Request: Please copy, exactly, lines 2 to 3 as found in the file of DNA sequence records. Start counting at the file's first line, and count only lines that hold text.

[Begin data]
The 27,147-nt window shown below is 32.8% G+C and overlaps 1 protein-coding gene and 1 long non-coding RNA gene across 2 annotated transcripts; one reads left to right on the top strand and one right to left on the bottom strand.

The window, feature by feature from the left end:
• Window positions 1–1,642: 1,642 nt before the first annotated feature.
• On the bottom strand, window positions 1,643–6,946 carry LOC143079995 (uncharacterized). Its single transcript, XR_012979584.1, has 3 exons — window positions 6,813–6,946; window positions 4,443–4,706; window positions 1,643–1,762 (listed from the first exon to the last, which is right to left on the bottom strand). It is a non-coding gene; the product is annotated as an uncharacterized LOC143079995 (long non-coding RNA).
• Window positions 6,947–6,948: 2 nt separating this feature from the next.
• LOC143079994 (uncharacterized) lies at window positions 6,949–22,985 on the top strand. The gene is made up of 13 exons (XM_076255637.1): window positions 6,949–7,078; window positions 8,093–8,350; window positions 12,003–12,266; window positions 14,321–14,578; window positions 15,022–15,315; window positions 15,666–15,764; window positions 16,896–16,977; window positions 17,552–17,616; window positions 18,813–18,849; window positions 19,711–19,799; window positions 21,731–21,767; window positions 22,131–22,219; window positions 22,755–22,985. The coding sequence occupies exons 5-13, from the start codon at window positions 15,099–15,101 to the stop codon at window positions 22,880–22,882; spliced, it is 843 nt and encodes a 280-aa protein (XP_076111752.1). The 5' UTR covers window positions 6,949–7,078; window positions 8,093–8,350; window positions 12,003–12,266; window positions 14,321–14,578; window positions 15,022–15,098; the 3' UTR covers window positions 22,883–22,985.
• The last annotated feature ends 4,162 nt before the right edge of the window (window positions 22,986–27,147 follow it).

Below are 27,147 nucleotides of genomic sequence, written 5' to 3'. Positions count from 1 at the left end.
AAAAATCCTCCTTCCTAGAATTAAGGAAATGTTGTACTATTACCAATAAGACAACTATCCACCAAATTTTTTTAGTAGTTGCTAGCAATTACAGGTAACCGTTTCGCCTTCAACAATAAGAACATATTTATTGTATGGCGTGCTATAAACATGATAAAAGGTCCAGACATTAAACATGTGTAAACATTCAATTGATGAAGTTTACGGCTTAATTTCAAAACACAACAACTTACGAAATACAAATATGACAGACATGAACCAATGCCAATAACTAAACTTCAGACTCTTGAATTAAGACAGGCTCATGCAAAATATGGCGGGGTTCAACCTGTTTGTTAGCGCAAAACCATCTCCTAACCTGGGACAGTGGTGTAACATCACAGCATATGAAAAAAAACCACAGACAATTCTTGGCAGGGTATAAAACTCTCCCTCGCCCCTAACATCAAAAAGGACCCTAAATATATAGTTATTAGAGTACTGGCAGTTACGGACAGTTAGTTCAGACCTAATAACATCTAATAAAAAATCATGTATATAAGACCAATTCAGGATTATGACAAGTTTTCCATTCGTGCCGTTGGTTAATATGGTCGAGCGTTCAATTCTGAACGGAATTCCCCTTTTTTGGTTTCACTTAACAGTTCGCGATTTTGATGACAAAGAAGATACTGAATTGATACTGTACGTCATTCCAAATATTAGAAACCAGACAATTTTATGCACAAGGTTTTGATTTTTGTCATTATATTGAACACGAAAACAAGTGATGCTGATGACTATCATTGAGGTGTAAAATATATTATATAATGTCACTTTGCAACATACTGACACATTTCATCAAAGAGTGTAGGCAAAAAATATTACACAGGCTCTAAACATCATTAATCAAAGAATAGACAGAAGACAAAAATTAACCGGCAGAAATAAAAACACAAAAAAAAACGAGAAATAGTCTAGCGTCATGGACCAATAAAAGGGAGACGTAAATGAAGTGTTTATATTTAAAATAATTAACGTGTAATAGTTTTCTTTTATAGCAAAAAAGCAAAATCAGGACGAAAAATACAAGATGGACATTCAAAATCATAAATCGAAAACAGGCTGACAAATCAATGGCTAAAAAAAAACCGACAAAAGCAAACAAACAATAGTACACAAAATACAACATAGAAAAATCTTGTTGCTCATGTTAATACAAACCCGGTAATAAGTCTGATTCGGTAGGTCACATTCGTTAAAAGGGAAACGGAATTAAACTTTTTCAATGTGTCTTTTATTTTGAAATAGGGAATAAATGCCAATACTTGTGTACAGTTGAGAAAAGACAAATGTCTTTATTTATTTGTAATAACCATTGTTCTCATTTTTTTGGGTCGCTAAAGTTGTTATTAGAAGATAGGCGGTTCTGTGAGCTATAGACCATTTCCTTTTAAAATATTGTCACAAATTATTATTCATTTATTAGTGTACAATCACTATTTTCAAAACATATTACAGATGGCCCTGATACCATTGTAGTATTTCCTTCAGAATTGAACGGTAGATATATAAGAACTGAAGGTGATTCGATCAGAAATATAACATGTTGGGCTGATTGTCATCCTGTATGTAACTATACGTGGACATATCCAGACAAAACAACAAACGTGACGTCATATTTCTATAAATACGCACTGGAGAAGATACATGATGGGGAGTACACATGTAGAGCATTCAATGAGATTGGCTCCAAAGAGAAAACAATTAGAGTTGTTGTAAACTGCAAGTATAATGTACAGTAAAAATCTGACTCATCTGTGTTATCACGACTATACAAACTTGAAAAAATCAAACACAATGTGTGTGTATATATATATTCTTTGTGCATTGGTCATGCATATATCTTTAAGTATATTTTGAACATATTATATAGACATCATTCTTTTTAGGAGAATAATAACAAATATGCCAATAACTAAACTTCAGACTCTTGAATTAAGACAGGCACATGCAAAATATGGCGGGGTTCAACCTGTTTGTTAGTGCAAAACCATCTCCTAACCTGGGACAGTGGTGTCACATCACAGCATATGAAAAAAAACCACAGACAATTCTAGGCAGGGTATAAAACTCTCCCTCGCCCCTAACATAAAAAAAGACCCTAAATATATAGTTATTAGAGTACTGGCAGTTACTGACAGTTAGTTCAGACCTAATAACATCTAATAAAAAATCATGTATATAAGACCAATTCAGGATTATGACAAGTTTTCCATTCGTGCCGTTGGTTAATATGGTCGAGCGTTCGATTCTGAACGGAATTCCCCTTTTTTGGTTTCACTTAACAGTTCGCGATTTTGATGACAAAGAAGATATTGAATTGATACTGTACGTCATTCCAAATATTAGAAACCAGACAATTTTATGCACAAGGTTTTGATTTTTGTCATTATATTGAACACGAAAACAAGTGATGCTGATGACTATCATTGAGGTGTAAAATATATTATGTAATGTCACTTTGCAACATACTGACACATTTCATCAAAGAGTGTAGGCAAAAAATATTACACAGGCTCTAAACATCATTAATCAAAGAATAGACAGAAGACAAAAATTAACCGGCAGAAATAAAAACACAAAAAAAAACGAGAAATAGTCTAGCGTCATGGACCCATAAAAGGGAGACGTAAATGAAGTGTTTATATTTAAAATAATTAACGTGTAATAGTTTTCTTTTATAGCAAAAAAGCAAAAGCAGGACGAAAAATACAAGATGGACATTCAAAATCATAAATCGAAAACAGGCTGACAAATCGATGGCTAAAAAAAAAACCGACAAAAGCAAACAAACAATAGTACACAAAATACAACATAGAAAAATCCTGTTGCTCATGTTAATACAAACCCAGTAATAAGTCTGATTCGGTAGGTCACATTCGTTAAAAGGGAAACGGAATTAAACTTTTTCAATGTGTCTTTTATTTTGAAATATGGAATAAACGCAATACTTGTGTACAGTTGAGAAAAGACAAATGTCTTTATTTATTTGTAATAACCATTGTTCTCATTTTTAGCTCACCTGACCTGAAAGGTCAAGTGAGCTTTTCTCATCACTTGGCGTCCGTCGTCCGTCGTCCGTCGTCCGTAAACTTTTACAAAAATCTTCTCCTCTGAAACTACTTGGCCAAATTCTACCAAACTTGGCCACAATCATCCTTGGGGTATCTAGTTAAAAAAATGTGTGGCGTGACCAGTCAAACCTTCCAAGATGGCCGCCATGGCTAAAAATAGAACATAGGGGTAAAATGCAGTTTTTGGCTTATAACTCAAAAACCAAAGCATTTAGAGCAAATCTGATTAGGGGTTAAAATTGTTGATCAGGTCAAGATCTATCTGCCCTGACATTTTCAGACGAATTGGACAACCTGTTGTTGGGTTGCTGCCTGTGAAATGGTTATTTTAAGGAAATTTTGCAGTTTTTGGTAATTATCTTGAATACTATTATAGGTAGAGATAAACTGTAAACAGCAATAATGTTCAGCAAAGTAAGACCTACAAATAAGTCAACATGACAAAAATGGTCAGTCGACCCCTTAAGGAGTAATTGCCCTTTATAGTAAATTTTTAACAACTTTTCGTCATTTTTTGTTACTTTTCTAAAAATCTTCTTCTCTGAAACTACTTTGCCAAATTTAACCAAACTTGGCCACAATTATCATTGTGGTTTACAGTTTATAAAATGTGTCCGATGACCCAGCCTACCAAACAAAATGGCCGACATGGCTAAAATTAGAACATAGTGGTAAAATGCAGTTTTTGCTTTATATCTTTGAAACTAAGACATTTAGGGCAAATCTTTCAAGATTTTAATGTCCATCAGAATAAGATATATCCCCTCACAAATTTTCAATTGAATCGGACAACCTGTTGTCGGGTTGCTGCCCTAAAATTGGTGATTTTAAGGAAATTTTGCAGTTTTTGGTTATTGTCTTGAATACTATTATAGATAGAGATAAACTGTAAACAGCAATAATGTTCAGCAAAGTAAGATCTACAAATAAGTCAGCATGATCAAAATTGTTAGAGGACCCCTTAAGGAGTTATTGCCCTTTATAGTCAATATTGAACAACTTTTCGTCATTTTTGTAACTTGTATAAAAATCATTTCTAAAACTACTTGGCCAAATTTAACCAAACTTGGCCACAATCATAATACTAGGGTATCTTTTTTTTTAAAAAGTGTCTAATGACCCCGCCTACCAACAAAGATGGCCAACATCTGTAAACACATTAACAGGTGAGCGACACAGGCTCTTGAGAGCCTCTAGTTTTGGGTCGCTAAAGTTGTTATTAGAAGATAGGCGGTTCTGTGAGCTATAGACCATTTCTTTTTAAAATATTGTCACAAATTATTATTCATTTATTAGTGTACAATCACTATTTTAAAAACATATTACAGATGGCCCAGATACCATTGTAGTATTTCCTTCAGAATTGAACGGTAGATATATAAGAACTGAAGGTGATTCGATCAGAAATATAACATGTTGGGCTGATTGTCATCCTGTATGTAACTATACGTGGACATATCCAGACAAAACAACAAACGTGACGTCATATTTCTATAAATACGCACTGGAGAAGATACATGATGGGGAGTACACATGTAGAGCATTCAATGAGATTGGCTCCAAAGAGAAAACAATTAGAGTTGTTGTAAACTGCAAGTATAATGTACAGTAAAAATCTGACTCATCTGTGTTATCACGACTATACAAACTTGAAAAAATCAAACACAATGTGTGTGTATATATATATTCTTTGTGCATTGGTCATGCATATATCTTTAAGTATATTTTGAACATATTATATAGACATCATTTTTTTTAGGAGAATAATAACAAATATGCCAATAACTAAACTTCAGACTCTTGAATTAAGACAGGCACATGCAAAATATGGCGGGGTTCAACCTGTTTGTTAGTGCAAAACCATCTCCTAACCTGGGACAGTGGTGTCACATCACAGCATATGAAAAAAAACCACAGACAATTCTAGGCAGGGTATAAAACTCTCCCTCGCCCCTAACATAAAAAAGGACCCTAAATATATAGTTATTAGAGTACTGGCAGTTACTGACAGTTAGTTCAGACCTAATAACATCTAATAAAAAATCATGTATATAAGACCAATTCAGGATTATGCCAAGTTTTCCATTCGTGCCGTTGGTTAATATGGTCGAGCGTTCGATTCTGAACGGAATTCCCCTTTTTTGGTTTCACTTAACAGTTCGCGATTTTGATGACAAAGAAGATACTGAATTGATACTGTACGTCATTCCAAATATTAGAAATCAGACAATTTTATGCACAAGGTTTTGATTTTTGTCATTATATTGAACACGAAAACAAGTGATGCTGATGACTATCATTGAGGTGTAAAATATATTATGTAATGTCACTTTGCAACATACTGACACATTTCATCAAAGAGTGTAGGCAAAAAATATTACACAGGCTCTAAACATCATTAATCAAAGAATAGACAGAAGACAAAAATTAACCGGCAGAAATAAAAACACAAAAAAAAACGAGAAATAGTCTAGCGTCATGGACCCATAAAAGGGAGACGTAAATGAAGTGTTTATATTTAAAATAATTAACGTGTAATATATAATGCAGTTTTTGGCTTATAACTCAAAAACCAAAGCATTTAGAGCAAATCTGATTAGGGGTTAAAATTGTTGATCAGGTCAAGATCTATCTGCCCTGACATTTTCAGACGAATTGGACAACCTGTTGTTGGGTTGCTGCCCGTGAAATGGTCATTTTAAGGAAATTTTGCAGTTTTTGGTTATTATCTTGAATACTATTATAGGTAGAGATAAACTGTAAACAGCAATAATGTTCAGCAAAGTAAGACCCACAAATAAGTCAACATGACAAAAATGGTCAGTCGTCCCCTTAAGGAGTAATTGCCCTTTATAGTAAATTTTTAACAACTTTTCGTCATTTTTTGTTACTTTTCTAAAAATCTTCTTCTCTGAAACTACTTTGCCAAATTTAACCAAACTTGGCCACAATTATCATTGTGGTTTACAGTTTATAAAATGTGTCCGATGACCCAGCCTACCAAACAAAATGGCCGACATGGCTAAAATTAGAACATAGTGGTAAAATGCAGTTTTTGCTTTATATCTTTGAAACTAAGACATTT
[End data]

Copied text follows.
The window, feature by feature from the left end:
• Window positions 1–1,642: 1,642 nt before the first annotated feature.